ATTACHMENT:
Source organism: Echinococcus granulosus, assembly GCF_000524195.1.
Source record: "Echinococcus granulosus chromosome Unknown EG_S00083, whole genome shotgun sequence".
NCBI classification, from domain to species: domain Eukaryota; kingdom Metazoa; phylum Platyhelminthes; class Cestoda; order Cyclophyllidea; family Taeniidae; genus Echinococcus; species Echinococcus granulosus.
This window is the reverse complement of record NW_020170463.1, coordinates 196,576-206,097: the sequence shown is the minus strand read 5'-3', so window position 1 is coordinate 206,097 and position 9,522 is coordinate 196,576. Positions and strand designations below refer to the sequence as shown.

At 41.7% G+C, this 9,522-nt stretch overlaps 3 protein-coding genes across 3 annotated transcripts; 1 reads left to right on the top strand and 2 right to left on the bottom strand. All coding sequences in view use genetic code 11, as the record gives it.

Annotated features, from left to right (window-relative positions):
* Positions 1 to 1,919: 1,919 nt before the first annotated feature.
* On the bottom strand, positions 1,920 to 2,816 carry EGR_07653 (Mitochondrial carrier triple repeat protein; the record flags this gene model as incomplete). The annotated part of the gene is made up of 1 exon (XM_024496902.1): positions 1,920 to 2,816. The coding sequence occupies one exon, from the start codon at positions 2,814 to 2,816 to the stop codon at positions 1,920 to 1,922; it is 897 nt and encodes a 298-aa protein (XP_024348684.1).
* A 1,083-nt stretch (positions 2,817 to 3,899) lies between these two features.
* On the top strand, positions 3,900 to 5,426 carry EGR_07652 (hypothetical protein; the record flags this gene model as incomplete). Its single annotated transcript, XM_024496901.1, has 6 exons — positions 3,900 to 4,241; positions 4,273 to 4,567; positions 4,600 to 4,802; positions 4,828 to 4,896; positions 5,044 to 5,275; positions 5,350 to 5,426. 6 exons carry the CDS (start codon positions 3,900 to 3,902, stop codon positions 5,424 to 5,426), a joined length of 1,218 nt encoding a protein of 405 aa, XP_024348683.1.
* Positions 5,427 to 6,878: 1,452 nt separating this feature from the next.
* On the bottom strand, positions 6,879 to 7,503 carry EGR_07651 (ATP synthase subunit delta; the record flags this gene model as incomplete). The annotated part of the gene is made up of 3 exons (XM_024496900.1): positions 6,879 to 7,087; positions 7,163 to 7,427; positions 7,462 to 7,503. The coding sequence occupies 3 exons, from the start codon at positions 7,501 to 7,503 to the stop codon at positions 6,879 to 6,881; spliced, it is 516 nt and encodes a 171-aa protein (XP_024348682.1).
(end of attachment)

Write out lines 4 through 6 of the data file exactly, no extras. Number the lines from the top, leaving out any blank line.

This window is the reverse complement of record NW_020170463.1, coordinates 196,576-206,097: the sequence shown is the minus strand read 5'-3', so window position 1 is coordinate 206,097 and position 9,522 is coordinate 196,576. Positions and strand designations below refer to the sequence as shown.

At 41.7% G+C, this 9,522-nt stretch overlaps 3 protein-coding genes across 3 annotated transcripts; 1 reads left to right on the top strand and 2 right to left on the bottom strand. All coding sequences in view use genetic code 11, as the record gives it.

Annotated features, from left to right (window-relative positions):